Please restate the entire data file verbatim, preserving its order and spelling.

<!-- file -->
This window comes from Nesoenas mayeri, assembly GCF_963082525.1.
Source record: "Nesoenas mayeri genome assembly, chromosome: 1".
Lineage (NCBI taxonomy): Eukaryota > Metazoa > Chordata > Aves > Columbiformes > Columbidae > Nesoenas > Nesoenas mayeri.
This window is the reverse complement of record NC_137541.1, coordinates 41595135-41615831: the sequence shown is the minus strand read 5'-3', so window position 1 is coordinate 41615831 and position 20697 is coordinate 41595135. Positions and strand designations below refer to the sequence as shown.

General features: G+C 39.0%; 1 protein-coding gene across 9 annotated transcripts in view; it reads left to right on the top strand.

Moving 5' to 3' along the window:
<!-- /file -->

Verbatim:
This window comes from Nesoenas mayeri, assembly GCF_963082525.1.
Source record: "Nesoenas mayeri genome assembly, chromosome: 1".
Lineage (NCBI taxonomy): Eukaryota > Metazoa > Chordata > Aves > Columbiformes > Columbidae > Nesoenas > Nesoenas mayeri.
This window is the reverse complement of record NC_137541.1, coordinates 41595135-41615831: the sequence shown is the minus strand read 5'-3', so window position 1 is coordinate 41615831 and position 20697 is coordinate 41595135. Positions and strand designations below refer to the sequence as shown.

General features: G+C 39.0%; 1 protein-coding gene across 9 annotated transcripts in view; it reads left to right on the top strand.

Moving 5' to 3' along the window: